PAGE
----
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I have a sequence of objects, that each have a sequence number that goes from 0 to ushort.MaxValue (0-65535). I have at max about 10 000 items in my sequence, so there should not be any duplicates, and the items are mostly sorted due to the way they are loaded. I only need to access the data sequentially, I don't need them in a list, if that can help. It is also something that is done quite frequently, so it cannot have a too high Big-O.

What is the best way to sort this list?

An example sequence could be (in this example, assume the sequence number is a single byte and wraps at 255):

240 241 242 243 244 250 251 245 246 248 247 249 252 253 0 1 2 254 255 3 4 5 6

The correct order would then be

240 241 242 243 244 245 246 247 248 249 250 251 252 253 254 255 0 1 2 3 4 5 6 

I have a few different approaches, including making a array of ushort.MaxValue size, and just incrementing the position, but that seems like a very inefficient way, and I have some problems when the data I receive have a jump in sequence. However, it's O(1) in performance..

Another approach is to order the items normally, then find the split (6-240), and move the first items to the end. But I'm not sure if that is a good idea.

My third idea is to loop the sequence, until I find a wrong sequence number, look ahead until I find the correct one, and move it to its correct position. However, this can potentially be quite slow if there is a wrong sequence number early on.

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The important number in your example appears to be 88 and not 100. How might one obtain the 88? –  Matthew Watson Jun 12 '13 at 9:04
    
I don't understand what you mean? I load a sequence of objects from somewhere. It's not really important for the question, but it's from files on a local drive. Those objects have a sequence number ranging from 0 to 65535. The sequence number after 65535 is 0 again, as the uint has wrapped around. In the example I assume, for simplicity, that the wraparound is 100. (easier to read than 65530 65531 65532 0 1 2 65533 65534 etc...) In the example, the first object have a sequence number of 88. –  AkselK Jun 12 '13 at 9:10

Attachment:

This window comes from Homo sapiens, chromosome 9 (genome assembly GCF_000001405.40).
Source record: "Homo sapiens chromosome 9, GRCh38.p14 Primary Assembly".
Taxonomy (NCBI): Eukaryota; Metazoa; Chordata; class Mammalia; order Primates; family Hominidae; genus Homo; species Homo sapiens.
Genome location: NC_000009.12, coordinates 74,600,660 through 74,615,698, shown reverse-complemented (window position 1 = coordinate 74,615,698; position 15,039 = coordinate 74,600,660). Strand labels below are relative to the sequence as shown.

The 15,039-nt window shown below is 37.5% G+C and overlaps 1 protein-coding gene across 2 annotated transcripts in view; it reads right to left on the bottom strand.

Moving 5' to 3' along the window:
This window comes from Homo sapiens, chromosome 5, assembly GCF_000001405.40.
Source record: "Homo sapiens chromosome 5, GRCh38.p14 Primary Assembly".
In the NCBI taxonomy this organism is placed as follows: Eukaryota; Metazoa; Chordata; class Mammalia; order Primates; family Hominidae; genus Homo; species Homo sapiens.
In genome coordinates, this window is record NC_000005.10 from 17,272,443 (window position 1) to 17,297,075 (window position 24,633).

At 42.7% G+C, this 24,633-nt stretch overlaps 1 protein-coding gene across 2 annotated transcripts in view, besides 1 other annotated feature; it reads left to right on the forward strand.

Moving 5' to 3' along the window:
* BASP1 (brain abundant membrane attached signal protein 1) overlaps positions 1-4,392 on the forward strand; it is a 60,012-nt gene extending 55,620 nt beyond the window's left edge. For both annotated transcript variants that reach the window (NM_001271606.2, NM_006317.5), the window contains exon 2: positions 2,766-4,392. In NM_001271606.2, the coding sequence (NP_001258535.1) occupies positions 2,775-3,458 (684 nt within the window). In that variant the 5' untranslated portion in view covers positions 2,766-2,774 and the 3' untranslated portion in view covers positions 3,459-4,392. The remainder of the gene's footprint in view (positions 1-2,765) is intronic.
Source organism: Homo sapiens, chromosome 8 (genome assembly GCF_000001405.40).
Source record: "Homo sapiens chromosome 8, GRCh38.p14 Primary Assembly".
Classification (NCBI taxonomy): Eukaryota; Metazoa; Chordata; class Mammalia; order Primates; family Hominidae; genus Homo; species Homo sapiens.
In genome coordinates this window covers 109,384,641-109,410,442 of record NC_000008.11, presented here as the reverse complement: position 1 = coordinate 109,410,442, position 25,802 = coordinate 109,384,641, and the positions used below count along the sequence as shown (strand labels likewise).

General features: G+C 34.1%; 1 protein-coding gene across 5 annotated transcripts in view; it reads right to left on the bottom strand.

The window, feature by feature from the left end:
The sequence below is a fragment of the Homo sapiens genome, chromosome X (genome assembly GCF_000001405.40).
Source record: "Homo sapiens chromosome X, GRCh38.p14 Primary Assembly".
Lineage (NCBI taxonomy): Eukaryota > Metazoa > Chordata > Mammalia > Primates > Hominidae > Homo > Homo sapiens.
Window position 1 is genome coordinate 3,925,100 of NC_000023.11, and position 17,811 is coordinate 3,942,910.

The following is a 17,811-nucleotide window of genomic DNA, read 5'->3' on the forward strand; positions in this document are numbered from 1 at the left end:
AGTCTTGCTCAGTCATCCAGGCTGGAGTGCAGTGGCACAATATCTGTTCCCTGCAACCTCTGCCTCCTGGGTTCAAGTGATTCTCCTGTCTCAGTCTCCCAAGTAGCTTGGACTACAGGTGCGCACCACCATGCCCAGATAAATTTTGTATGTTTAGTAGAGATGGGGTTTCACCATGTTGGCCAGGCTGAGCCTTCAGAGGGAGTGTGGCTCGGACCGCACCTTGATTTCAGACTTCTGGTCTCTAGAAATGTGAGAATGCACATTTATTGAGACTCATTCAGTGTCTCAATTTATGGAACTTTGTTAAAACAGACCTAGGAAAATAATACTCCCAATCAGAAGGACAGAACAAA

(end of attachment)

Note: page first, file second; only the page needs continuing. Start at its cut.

What I mean is that you are considering numbers >= 88 to be before numbers < 88. In this case, the value of 100 isn't useful. I guess I'm misunderstanding the source data. –  Matthew Watson Jun 12 '13 at 9:14
    
I can have a millions of objects, but are limited to a ushort for sequence numbering. However, I only work on small subsets. So this isn't sorting numbers, it sorting a cyclic sequence. When the sequence number wraps to 0, the number is < 88, as you say, but in the sequence order, it's after 88. 100 is the place where it wraps over. (In the example, that is.) Would it be clearer if I used byte, and wrapped over at 255, in the example? Perhaps it would. –  AkselK Jun 12 '13 at 9:27

2 Answers 2

Is this what you are looking for?

var groups = ints.GroupBy(x => x < 255 / 2)
     .OrderByDescending(list => list.ElementAt(0))
     .Select(x => x.OrderBy(u => u))
     .SelectMany(i => i).ToList(); 

Example In:

int[] ints = new int[] { 88, 89, 90, 91, 92, 0, 1, 2, 3, 92, 93, 94, 95, 96, 97, 4, 5, 6, 7, 8, 99, 100, 9, 10, 11, 12, 13 };

Out:

88 89 90 91 92 92 93 94 95 96 97 99 100 0 1 2 3 4 5 6 7 8 9 10 11 12 13

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No. Because this only works for THIS VERY EXAMPLE. I'm looking for an algorithm that works when the wrap around is at 65535. Am I really that bad at asking questions? :( –  AkselK Jun 12 '13 at 10:05
    
Besides, this wouldn't even work when you are in the range 40-60... –  AkselK Jun 12 '13 at 10:05
    
so change the 50 to a variable?.. if the wrap around is 65535 then the 50 should be 65535/2 –  Sayse Jun 12 '13 at 10:10
    
I don't think you understand. When it does not wrap around, I only need to sort it. Your method does not sort it. In fact, when it reaches the middle point, 50 (or any number, really), it just splits and reverses the array. –  AkselK Jun 12 '13 at 10:13
    
When it does not wrap around there will only be one array in the group. I don't think you understand this code –  Sayse Jun 12 '13 at 10:19

I realise this is an old question byte I also needed to do this and would have liked an answer so...

Use a SortedSet<FileData> with a custom comparer;

where FileData contains information about the files you are working with e.g.

struct FileData
{
    public ushort SequenceNumber;
    ...
}

internal class Sequencer : IComparer<FileData>
{
    public int Compare(FileData x, FileData y)
    {
        ushort comparer = (ushort)(x.SequenceNumber - y.SequenceNumber);
        if (comparer == 0) return 0;
        if (comparer < ushort.MaxValue / 2) return 1;
        return -1;
    }
}

As you read file information from disk add them to your SortedSet

When you read them out of the SortedSet they are now in the correct order

Note that the SortedSet uses a Red-Black Internally which should give you a nice balance between performance and memory

Insertion is O(log n)
Traversal is O(n)

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